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Northern Illinois has DT Ken Bishop a big part of plans

Defensive tackle Ken Bishop recruited by NIU out junior college said he chose Huskies because he “felt like I fit

Defensive tackle Ken Bishop, recruited by NIU out of junior college, said he chose the Huskies because he “felt like I fit right in.” | Shaw Media

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Updated: October 21, 2012 3:00PM



DeKALB, Ill. — Ever since Dave Doeren and his coaching staff arrived, Ken Bishop was a ­recruiting target they wanted.

Bishop, a 6-1, 308-pound junior defensive tackle, had been recruited by former NIU linebackers coach Tom Matukewicz, now the defensive coordinator at Toledo, out of high school in Sunrise, Fla.

Matukewicz continued to recruit Bishop when he was at Ellsworth Community College in Iowa, and the defensive lineman ended up taking a visit to DeKalb last fall. Huskies co-defensive coordinator/defensive line coach Ryan Nielsen went to Ellsworth in December.

To Nielsen and the coaching staff, Bishop was a player they had to have. The junior has started every game for the Huskies, and he has eight tackles along with a half-tackle for loss and a half-sack.

“We knew we really wanted him,” Nielsen said. “We needed him.”

Three other schools offered Bishop a scholarship — Toledo, Tennessee State and Kansas, a team that will visit Huskie Stadium on Saturday.

The Jayhawks recruited Bishop hard. He took a visit to Lawrence, where he saw Baylor and Robert Griffin III beat Kansas 31-30.

After former head coach Turner Gill was fired, the Jayhawks were still on Bishop. But in the end, he said Kansas just wasn’t the right fit.

“Just the environment, maybe. It didn’t feel as comfortable. It didn’t feel like somewhere I could fit in,” Bishop said. “I know I had the opportunity to play, but it was more than just playing.”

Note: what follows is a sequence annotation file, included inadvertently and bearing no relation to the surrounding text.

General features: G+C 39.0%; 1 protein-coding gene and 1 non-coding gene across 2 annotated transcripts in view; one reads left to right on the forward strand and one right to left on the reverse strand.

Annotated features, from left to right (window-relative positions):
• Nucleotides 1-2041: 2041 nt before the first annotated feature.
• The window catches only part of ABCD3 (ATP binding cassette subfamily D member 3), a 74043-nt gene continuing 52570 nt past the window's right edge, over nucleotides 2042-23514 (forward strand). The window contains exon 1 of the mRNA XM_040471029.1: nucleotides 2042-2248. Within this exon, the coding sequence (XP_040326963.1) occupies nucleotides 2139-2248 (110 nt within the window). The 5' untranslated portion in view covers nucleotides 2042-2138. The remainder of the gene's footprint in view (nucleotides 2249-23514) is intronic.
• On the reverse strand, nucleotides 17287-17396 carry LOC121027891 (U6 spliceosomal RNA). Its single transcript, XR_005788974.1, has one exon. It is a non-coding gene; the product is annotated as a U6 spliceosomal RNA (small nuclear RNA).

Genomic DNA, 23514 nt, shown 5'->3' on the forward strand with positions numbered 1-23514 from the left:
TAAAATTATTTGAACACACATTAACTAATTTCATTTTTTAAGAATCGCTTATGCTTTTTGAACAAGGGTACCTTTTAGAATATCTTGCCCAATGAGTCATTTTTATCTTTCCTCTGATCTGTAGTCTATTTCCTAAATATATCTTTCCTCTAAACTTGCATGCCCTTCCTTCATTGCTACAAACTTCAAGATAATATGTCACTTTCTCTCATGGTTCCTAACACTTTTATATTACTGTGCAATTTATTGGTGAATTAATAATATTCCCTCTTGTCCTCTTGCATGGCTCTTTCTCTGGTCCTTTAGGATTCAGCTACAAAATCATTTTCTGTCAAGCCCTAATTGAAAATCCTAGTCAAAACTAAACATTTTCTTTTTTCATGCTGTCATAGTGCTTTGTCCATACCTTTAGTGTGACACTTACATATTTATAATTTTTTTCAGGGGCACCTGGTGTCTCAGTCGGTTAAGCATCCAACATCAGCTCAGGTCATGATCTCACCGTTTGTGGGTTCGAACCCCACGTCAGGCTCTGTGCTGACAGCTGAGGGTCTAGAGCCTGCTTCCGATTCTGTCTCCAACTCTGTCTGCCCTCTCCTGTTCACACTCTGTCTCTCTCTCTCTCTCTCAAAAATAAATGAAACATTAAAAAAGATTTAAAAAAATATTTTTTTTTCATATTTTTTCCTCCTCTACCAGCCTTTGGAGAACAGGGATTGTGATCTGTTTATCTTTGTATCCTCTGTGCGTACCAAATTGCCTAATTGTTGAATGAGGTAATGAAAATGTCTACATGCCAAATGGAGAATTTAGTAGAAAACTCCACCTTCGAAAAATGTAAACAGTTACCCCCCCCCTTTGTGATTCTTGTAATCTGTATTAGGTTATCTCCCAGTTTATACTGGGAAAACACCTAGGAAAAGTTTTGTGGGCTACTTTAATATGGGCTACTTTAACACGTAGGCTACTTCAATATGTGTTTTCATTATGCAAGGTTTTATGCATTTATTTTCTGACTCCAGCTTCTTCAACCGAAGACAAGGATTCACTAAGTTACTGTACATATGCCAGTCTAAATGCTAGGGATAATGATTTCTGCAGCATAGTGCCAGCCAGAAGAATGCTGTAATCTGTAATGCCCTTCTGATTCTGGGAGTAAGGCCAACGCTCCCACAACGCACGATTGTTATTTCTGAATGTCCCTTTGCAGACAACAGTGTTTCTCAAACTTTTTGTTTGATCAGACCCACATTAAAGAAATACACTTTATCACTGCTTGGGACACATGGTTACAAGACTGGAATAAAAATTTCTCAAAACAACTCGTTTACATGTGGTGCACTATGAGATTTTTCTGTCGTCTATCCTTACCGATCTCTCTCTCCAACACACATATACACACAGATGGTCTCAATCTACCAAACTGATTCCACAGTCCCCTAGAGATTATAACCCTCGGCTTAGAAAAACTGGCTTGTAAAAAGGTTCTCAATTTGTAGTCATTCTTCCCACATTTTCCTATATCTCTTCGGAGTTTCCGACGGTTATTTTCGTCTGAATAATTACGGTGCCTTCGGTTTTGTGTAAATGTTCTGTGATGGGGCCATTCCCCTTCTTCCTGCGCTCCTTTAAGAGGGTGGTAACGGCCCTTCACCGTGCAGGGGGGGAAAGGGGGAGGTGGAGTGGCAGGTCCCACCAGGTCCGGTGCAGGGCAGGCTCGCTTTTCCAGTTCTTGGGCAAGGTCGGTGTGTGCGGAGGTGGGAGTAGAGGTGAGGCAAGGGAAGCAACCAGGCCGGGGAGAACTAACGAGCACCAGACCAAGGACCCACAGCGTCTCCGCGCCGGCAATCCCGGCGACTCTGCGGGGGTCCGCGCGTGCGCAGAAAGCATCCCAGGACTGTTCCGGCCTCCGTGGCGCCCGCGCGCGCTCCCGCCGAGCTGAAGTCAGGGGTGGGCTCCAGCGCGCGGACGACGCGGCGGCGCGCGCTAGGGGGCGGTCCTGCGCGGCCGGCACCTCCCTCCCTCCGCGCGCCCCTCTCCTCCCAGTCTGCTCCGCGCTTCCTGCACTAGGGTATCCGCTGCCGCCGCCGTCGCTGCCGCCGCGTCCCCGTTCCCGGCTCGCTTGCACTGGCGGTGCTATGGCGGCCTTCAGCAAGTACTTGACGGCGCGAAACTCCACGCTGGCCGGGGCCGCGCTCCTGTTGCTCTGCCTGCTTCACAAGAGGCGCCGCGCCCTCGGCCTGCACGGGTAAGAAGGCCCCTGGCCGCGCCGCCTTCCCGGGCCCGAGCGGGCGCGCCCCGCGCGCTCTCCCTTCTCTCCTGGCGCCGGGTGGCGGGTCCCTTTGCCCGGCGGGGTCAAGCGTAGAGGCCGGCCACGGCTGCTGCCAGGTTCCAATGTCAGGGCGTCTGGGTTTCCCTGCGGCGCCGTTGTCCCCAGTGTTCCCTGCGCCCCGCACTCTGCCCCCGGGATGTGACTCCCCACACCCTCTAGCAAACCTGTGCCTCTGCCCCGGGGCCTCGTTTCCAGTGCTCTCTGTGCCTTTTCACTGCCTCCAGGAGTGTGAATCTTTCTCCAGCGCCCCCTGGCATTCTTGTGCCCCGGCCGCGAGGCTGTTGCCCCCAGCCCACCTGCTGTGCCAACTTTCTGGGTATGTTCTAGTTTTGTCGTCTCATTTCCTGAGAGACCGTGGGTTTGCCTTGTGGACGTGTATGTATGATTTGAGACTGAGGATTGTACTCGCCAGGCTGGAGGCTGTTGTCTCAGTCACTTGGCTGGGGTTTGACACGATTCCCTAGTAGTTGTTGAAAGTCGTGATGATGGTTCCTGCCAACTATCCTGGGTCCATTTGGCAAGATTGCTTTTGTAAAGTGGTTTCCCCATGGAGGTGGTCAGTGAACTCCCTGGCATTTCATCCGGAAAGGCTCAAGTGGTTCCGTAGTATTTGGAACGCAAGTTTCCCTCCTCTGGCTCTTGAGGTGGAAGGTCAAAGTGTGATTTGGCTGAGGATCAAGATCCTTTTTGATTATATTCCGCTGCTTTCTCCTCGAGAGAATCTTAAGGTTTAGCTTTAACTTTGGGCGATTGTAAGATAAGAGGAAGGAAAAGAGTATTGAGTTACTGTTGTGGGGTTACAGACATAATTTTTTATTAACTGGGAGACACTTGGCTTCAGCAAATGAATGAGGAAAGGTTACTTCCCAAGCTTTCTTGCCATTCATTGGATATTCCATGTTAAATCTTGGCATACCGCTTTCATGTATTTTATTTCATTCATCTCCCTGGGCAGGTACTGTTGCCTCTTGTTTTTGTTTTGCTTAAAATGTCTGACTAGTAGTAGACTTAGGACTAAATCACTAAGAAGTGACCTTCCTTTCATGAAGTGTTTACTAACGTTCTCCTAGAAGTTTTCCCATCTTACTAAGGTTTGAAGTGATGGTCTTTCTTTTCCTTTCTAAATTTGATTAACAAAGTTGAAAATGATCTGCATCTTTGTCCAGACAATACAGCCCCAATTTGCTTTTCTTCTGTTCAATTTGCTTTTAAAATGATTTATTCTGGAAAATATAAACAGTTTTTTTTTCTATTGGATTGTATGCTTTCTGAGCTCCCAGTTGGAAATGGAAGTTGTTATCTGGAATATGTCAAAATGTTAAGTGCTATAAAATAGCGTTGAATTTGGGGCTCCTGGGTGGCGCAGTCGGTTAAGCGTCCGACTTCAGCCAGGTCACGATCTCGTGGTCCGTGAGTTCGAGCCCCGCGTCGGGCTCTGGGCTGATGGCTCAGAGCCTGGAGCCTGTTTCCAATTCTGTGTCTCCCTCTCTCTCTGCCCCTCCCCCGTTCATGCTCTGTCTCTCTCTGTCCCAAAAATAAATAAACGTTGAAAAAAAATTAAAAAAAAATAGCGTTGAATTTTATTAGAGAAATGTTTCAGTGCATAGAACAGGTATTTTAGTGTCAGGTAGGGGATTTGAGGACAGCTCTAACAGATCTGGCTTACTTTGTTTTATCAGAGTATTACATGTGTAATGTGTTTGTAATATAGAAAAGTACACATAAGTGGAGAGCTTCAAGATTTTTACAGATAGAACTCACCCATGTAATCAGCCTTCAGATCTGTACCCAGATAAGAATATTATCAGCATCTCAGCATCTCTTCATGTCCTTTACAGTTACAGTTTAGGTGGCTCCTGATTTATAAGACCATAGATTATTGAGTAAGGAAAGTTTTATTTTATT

Bishop said there was a family environment at NIU. He knew Jamaal Bass and Devon Butler, who was dismissed from the team in July, from competing against them in high school. He and cornerback Jhony Faustin were teammates at Ellsworth in 2010.

Bishop also said Tyrone Clark, who hosted his visit, made him feel at home.

“I felt comfortable coming out here,” Bishop said. “I felt like I fit right in with the guys.”

The coaching staff wanted Bishop for the final two years of his college career for a number of reasons. There’s his obvious size and speed at the defensive-tackle spot. Doeren and Nielsen also raved about his personality.

“He’s a great kid,” Doeren said. “Nobody ever had anything bad to say about his character, and obviously he can play.”

The way Nielsen puts it, coaches never know exactly what type of player they have until he gets on campus. In Bishop’s case, the staff knew they had a good get when they saw Bishop’s first workout.

“When he got here, from the first workout he had we knew he was going to be a good player,” Nielsen said.

However, Bishop wasn’t just an athlete who was going to come in and dominate with size, something that’s much easier at the junior-college level.

He had to improve his technique and his pass-rushing ability while learning how to beat blocks when going up against more talented offensive linemen.

In recruiting, sometimes coaching staffs hit, sometimes they miss, as Nielsen puts it. To Nielsen, Bishop is a guy the staff was right about, and the second-year Huskies coach has seen Bishop’s play evolve since the start of the ­season.

“Ken’s a really smart guy, he’s improved every game. That’s all you want,” Nielsen said. “You want the guys who improve from one game to the next. He’s done a good job with that.”



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